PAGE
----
Author Jakobus (Koos) M. VorsterSource: HTS : Theological Studies 65, pp 1 –6 (2009)More Less
In the body of research on an ethics of forgiveness, scholars differ about the place of remembrance in the act of forgiveness. One line of thought follows the argument of the philosopher Nietzsche, who maintained that people cannot live in the present when they are prisoners of the past. Without forgetting, the human species would have to relive the past continuously, and would never live in the present moment. Without forgetting, there can be no future. An opposite opinion follows the argument of Wiesel, who said that he discovered that only memory could help him to reclaim his humanity after the inhumanity of the Holocaust. What is therefore the relation between forgiveness and forgetfulness? This article deals with this question from a Christian ethical perspective. With a biblical-theological hermeneutical model as angle of approach, the investigation focuses on the evidence provided, in this regard, by the institution and meaning of the relevant feasts in the biblical history. These are the Passover, the Feast of the Huts, the Feast of Purim and the Lord's Supper. The study reaches the conclusion that remembrance is an essential part of forgiveness, and should be a core ingredient in socio-political transition.
Source: HTS : Theological Studies 65, pp 1 –12 (2009)More Less
This article proposes a methodology for interpreting the parables of Jesus. The methodology put forward has as starting point two convictions. Firstly, the difference between the context of Jesus' parables as told by Jesus the Galilean in 30 CE and the literary context of the parables in the gospels has to be taken seriously. Secondly, an effort has to be made to at least try to avoid the fallacies of ethnocentrism and anachronism when interpreting the parables. In an effort to achieve this goal it is argued that social-scientific criticism presents itself as the obvious line of approach. Operating from these two convictions, the method being proposed is explained by using 12 statements (or theses) which are discussed as concisely and comprehensively as possible. It is inter alia argued that the central theme of Jesus' parables was the non-apocalyptic kingdom of God, that the parables are atypical stories (comparisons), and that the parables depict Jesus as a social prophet.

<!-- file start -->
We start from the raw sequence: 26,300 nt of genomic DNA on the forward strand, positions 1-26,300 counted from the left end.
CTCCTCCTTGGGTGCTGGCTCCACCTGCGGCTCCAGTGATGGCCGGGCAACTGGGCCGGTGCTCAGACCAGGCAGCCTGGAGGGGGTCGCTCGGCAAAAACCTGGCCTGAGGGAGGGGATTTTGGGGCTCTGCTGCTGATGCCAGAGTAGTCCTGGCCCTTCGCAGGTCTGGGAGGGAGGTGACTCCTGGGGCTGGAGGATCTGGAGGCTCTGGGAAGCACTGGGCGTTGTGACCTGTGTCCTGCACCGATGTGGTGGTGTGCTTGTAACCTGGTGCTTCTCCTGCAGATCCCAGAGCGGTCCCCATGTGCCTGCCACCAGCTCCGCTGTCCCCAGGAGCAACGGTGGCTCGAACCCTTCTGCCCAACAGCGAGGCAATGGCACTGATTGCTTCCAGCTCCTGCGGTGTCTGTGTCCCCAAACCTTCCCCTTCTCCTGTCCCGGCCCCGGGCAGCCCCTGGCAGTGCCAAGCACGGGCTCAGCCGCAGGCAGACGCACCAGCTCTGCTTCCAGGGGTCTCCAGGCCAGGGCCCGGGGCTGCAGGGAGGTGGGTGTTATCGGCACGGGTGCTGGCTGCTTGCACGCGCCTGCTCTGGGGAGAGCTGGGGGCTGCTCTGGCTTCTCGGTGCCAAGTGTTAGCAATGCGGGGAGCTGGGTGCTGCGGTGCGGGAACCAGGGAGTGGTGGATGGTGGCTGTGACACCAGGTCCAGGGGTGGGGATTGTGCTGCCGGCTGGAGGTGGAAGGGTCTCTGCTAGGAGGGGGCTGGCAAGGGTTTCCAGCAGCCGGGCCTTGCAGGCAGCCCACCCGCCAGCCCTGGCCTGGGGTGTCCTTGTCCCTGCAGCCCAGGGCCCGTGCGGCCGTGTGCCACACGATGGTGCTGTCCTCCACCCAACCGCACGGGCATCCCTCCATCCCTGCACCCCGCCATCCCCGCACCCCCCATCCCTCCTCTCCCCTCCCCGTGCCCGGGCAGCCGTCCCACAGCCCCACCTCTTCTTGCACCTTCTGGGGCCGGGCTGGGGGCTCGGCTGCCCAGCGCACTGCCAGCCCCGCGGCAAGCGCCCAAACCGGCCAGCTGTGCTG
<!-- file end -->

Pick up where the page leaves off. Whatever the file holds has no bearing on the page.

Author Jaco W. GerickeSource: HTS : Theological Studies 65, pp 1 –5 (2009)More Less
Philosophical approaches to ancient Israelite religion are rare, as is metaethical reflection on the Hebrew Bible. Nevertheless, many biblical scholars and philosophers of religion tend to take it for granted that the biblical metaethical assumptions about the relation between divinity and morality involve a pre-philosophical version of Divine Command Theory by default. In this paper the author challenges the popular consensus with several arguments demonstrating the presence of moral realism in the text. It is furthermore suggested that the popular consensus came about as a result of prima facie assessments informed by anachronistic metatheistic assumptions about what the Hebrew Bible assumed to be essential in the deity-morality relation. The study concludes with the observation that in the texts where Divine Command Theory is absent from the underlying moral epistemology the Euthyphro Dilemma disappears as a false dichotomy.
Author Daniel P. (Danie) GoosenSource: HTS : Theological Studies 65, pp 1 –10 (2009)More Less
Flanked by Cathedrals and Castles : theology and its political problem
This article is a reflection on the theological-political problem (i.e. the question about the relationship between religion and politics) in modern society. It presupposes that this problem was created by modernism. Because modernism distinguished in a reductive fashion between religion and politics, modern society was left with the burning question of how to mediate between them. The first part of the article focuses on a critical appraisal of the modern distinction. In different sub-sections it is argued that the modern distinction led to a reduction in meaning of both the religious and the political. However, the modern distinction cannot be maintained. Contrary to the modern distinction it is argued that the political is always already infiltrated by the theological. Modernism cannot deliver on its promises. In the concluding section the argument is raised that the theological-political problem can be addressed if we as are willing to listen to the voice of tradition. According to tradition, desire (eros) reaches out from the lowest to the highest levels of reality. The relationship between the political and the theological is inscribed within the erotic curve of desire. While eros reaches out to and also finds fulfilment in active political participation, this does not represent the end of its journey. Eros even reaches further, to the transcendent realms of philosophical contemplation and theological wisdom. In the concluding sections it is argued that both the political and the religious can again be experienced as glorious phenomena due to their erotic mutuality. Their mutuality is not (pace modernism) an argument against their own integrity, but precisely an argument in favour thereof.